The chaos that ensues for the several minutes in each map can be both exhilarating if the whole team is working together, or frustrating if someone\'s not wanting to be a team player. Regardless of how badly or great a round goes, each kill, ally grapple rescue, heal, or completed objective awards experience points. These points go towards leveling up characters; unlocking weapons and armor for the humans, and giving passive bonuses for the Necromorphs. Even though there\'s a generous level cap, without some kind of future map DLC, I honestly can\'t see this online segment lasting but a week or two given the small amount of maps. Is it fun? It can be. Was an online portion needed? No, but if it\'s your thing, it fits nicely with the game overall. The online is just not spectacular given what\'s out on the market already.

Presentation-wise, both the visuals and audio portion have gotten a nice bump in quality. Character models are much sharper, environments are believably detailed, and the lighting and shadow effects look pretty sweet. Voice acting from Isaac and the other cast do a fine job, the weapon reports come off strong and powerful, and the Necromorphs\' cries of pain and anger as limbs are removed fit perfectly. The small touches like screams behind closed apartment doors, or the muted sound in space help convey a sense of dread and realism. Oh, and the squishy sound that is made when Isaac stomps repeatedly on Necromorph corpses can be a bit exaggerated.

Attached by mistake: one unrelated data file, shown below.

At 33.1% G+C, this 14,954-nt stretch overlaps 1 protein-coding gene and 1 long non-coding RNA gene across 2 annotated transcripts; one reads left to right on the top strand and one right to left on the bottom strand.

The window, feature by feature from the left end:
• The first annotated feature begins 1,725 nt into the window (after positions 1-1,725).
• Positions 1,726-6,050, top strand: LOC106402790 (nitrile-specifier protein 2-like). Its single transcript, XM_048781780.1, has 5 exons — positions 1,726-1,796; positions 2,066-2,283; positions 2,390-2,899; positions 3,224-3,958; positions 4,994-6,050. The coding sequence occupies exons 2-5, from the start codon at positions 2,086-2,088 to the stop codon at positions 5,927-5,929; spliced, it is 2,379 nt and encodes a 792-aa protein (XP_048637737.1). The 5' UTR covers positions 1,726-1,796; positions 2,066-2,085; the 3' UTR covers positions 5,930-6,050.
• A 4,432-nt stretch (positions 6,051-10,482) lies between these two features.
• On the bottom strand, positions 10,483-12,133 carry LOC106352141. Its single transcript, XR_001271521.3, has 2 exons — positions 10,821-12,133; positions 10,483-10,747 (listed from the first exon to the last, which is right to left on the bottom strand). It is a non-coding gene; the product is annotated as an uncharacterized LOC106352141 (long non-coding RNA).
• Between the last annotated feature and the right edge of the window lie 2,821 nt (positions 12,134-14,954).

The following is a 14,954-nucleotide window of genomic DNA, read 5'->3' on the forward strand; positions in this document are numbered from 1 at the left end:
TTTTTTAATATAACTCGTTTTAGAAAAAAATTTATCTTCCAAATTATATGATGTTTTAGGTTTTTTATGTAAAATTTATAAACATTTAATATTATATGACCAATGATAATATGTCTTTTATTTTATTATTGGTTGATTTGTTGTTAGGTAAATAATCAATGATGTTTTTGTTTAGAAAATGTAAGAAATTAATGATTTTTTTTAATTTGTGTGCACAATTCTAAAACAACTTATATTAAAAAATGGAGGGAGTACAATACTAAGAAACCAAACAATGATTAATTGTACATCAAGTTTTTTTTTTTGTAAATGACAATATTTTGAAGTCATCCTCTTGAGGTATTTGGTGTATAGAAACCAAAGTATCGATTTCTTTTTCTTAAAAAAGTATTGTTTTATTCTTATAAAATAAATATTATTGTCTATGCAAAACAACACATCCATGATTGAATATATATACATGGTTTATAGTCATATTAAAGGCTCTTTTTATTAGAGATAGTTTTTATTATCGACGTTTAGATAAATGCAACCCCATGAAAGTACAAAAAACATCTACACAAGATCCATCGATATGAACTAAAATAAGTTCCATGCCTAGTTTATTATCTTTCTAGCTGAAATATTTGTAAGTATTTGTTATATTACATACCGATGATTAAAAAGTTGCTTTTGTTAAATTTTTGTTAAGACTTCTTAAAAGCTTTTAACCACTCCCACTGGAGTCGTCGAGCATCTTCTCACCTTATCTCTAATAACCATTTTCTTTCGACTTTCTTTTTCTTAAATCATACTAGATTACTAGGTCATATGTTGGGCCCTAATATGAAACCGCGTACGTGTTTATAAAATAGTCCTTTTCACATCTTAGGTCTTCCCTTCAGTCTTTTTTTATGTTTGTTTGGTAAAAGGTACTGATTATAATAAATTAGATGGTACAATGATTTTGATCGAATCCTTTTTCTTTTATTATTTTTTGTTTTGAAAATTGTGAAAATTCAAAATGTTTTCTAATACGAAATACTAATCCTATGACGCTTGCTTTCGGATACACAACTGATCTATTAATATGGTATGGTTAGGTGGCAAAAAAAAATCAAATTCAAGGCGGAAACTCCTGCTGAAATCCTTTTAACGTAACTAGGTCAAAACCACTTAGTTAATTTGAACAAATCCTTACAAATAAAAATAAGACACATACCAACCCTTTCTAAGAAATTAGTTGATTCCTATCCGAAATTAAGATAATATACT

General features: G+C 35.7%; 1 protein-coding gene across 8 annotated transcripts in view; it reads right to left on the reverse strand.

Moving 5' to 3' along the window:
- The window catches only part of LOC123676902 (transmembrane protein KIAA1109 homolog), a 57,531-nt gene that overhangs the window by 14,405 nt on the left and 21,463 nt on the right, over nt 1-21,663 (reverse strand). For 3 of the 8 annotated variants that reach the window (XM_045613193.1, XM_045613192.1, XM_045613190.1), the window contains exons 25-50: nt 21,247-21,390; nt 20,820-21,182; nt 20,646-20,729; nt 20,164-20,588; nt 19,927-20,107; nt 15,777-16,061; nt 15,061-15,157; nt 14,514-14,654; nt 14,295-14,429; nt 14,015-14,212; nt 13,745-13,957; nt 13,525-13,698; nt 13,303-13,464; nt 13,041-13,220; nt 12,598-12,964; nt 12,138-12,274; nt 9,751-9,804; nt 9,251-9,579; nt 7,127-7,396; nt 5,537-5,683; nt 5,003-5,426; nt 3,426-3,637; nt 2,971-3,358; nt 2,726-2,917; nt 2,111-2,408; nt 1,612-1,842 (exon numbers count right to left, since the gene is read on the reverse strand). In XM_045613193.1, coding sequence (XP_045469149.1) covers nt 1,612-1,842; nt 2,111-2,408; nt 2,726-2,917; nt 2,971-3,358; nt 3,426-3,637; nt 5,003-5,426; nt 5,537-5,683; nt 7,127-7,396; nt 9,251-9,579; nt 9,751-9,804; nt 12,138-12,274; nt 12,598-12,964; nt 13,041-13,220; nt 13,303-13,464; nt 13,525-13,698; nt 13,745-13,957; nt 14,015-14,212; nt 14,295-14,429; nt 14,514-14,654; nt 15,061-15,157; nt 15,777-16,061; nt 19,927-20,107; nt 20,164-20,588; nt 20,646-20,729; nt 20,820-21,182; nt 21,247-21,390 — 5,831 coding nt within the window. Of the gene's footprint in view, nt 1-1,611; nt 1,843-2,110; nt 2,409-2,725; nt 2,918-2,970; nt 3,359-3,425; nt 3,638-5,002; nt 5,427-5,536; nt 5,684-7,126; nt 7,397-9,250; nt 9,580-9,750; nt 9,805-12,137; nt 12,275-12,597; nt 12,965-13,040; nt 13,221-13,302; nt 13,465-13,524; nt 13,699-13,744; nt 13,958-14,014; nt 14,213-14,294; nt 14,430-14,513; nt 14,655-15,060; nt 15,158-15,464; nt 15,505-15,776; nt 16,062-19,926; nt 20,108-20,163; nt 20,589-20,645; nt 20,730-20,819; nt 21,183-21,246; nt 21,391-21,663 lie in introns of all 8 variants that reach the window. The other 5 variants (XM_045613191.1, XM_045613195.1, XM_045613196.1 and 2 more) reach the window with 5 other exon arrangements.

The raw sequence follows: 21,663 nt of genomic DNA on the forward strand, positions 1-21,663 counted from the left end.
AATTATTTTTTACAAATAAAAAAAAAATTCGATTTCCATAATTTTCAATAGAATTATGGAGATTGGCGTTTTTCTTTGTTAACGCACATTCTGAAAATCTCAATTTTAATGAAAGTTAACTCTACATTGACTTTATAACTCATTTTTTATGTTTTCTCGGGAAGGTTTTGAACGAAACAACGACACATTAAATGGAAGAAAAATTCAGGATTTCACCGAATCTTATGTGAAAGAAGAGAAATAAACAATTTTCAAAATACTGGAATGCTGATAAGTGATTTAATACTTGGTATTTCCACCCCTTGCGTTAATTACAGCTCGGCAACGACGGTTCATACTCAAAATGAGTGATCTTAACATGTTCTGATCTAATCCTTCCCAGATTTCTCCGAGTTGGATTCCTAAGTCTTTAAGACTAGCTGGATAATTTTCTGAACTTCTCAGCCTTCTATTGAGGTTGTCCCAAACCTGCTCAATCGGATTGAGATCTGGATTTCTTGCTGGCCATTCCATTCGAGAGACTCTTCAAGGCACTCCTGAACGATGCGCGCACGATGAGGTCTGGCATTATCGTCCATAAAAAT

Though I go into further detail in the disclaimer below, do know that the game can get pretty hairy in both the content matter and with the gore. Elements like suicide, mental illness, gruesome deaths, and more all show up in the game constantly, and as such, please check out that section below. While enjoyable to me purely as a videogame, some folks may not be able to stomach what\'s in the game. There\'s a demo out on PSN and XBL for those apprehensive about buying.

As great as the whole package is, there are some issues the game has that keep it from truly shining. Though the story is deeper this time around, the way it plays out can feel a bit disjointed in both delivery and what\'s being said. While the levels that comprise the campaign may have a handful of incredible scripted sequences, individual environments don\'t stand out as they did in the first game. Furthermore, the Sprawl itself feels more confined than expansive, and with so many corridors packed with enemies, it can get a bit claustrophobic.